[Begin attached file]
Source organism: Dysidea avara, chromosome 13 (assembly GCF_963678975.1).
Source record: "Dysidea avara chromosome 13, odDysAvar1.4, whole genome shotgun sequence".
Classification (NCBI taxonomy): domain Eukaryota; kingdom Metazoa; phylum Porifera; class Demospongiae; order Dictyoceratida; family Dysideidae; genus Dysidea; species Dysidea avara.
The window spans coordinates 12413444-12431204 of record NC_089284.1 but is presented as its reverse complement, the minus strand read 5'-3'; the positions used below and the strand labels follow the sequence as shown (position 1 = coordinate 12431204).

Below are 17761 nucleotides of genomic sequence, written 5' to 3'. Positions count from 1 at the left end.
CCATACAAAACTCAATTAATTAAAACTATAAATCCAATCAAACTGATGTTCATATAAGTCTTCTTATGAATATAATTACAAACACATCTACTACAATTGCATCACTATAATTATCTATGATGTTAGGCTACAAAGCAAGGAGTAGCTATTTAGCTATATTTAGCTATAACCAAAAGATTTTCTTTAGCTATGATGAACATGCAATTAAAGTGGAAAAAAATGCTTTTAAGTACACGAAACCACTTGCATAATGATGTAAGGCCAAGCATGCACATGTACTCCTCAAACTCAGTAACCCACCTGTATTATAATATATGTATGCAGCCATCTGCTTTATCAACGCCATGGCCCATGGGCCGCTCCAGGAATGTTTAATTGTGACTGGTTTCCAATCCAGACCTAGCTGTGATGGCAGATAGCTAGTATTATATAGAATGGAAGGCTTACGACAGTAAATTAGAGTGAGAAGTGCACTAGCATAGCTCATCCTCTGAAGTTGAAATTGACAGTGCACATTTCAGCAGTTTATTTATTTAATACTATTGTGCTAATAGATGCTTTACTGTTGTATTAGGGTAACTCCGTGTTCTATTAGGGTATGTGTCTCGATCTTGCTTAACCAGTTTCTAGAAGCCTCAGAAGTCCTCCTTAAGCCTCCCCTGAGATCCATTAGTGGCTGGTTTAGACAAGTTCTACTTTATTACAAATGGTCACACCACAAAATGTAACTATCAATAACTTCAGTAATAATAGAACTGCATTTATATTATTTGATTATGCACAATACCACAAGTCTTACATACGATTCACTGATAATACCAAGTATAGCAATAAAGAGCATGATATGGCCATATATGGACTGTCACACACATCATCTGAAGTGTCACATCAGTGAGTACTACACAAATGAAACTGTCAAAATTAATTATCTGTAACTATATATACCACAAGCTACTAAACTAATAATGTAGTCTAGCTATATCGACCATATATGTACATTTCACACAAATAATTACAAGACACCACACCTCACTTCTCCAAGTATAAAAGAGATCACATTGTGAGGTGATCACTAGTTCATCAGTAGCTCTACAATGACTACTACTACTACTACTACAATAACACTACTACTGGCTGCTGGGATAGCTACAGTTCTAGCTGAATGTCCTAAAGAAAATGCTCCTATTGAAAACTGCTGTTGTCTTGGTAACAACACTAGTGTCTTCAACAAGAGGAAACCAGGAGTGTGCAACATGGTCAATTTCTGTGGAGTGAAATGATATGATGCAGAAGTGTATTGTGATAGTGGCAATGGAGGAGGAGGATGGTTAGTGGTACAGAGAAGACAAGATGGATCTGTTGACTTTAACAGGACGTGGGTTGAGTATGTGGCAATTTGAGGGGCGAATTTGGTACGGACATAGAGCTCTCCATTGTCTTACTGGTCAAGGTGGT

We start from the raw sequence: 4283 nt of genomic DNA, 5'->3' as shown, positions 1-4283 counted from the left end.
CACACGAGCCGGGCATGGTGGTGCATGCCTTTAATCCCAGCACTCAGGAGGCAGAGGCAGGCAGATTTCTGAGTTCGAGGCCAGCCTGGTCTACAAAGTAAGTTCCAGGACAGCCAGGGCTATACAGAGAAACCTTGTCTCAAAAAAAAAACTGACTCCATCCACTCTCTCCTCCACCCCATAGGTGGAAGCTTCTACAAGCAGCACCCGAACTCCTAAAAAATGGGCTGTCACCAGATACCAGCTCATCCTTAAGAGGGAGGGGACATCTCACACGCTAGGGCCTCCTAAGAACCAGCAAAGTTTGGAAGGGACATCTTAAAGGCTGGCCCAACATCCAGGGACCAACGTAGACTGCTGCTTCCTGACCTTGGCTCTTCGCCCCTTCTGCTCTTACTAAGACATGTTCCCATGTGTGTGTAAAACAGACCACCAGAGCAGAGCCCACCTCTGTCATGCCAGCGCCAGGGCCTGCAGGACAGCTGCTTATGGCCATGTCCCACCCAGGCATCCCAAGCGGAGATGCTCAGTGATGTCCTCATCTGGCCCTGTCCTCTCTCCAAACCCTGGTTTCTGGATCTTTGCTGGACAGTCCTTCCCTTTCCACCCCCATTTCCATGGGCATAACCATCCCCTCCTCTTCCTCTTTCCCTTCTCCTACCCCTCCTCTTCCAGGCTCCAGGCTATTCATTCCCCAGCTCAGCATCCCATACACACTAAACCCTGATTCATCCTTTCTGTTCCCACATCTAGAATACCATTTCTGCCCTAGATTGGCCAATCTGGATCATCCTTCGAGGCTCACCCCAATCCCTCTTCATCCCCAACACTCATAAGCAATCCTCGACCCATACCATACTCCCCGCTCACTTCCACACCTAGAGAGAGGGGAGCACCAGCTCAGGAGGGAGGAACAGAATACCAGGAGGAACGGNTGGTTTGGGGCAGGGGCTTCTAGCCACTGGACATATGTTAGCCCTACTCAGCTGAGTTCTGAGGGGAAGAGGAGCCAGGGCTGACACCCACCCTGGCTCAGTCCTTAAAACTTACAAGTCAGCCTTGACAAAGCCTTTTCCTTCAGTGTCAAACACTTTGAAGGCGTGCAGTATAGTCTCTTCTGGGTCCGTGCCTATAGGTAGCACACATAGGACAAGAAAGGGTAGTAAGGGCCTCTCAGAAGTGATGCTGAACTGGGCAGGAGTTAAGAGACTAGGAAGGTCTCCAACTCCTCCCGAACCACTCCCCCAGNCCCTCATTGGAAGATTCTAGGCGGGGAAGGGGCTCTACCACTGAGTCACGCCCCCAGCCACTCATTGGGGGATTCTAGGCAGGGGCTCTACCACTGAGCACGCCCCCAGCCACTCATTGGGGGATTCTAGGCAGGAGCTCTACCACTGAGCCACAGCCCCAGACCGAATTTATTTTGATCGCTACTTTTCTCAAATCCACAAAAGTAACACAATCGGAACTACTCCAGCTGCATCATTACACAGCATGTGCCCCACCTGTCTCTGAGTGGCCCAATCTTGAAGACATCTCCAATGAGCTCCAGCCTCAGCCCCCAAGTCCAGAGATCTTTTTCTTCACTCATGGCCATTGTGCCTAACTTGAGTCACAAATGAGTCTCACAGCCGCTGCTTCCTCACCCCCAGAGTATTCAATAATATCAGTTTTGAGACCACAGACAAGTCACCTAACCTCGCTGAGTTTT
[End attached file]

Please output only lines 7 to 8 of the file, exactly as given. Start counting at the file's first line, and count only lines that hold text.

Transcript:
We start from the raw sequence: 4283 nt of genomic DNA, 5'->3' as shown, positions 1-4283 counted from the left end.
CACACGAGCCGGGCATGGTGGTGCATGCCTTTAATCCCAGCACTCAGGAGGCAGAGGCAGGCAGATTTCTGAGTTCGAGGCCAGCCTGGTCTACAAAGTAAGTTCCAGGACAGCCAGGGCTATACAGAGAAACCTTGTCTCAAAAAAAAAACTGACTCCATCCACTCTCTCCTCCACCCCATAGGTGGAAGCTTCTACAAGCAGCACCCGAACTCCTAAAAAATGGGCTGTCACCAGATACCAGCTCATCCTTAAGAGGGAGGGGACATCTCACACGCTAGGGCCTCCTAAGAACCAGCAAAGTTTGGAAGGGACATCTTAAAGGCTGGCCCAACATCCAGGGACCAACGTAGACTGCTGCTTCCTGACCTTGGCTCTTCGCCCCTTCTGCTCTTACTAAGACATGTTCCCATGTGTGTGTAAAACAGACCACCAGAGCAGAGCCCACCTCTGTCATGCCAGCGCCAGGGCCTGCAGGACAGCTGCTTATGGCCATGTCCCACCCAGGCATCCCAAGCGGAGATGCTCAGTGATGTCCTCATCTGGCCCTGTCCTCTCTCCAAACCCTGGTTTCTGGATCTTTGCTGGACAGTCCTTCCCTTTCCACCCCCATTTCCATGGGCATAACCATCCCCTCCTCTTCCTCTTTCCCTTCTCCTACCCCTCCTCTTCCAGGCTCCAGGCTATTCATTCCCCAGCTCAGCATCCCATACACACTAAACCCTGATTCATCCTTTCTGTTCCCACATCTAGAATACCATTTCTGCCCTAGATTGGCCAATCTGGATCATCCTTCGAGGCTCACCCCAATCCCTCTTCATCCCCAACACTCATAAGCAATCCTCGACCCATACCATACTCCCCGCTCACTTCCACACCTAGAGAGAGGGGAGCACCAGCTCAGGAGGGAGGAACAGAATACCAGGAGGAACGGNTGGTTTGGGGCAGGGGCTTCTAGCCACTGGACATATGTTAGCCCTACTCAGCTGAGTTCTGAGGGGAAGAGGAGCCAGGGCTGACACCCACCCTGGCTCAGTCCTTAAAACTTACAAGTCAGCCTTGACAAAGCCTTTTCCTTCAGTGTCAAACACTTTGAAGGCGTGCAGTATAGTCTCTTCTGGGTCCGTGCCTATAGGTAGCACACATAGGACAAGAAAGGGTAGTAAGGGCCTCTCAGAAGTGATGCTGAACTGGGCAGGAGTTAAGAGACTAGGAAGGTCTCCAACTCCTCCCGAACCACTCCCCCAGNCCCTCATTGGAAGATTCTAGGCGGGGAAGGGGCTCTACCACTGAGTCACGCCCCCAGCCACTCATTGGGGGATTCTAGGCAGGGGCTCTACCACTGAGCACGCCCCCAGCCACTCATTGGGGGATTCTAGGCAGGAGCTCTACCACTGAGCCACAGCCCCAGACCGAATTTATTTTGATCGCTACTTTTCTCAAATCCACAAAAGTAACACAATCGGAACTACTCCAGCTGCATCATTACACAGCATGTGCCCCACCTGTCTCTGAGTGGCCCAATCTTGAAGACATCTCCAATGAGCTCCAGCCTCAGCCCCCAAGTCCAGAGATCTTTTTCTTCACTCATGGCCATTGTGCCTAACTTGAGTCACAAATGAGTCTCACAGCCGCTGCTTCCTCACCCCCAGAGTATTCAATAATATCAGTTTTGAGACCACAGACAAGTCACCTAACCTCGCTGAGTTTT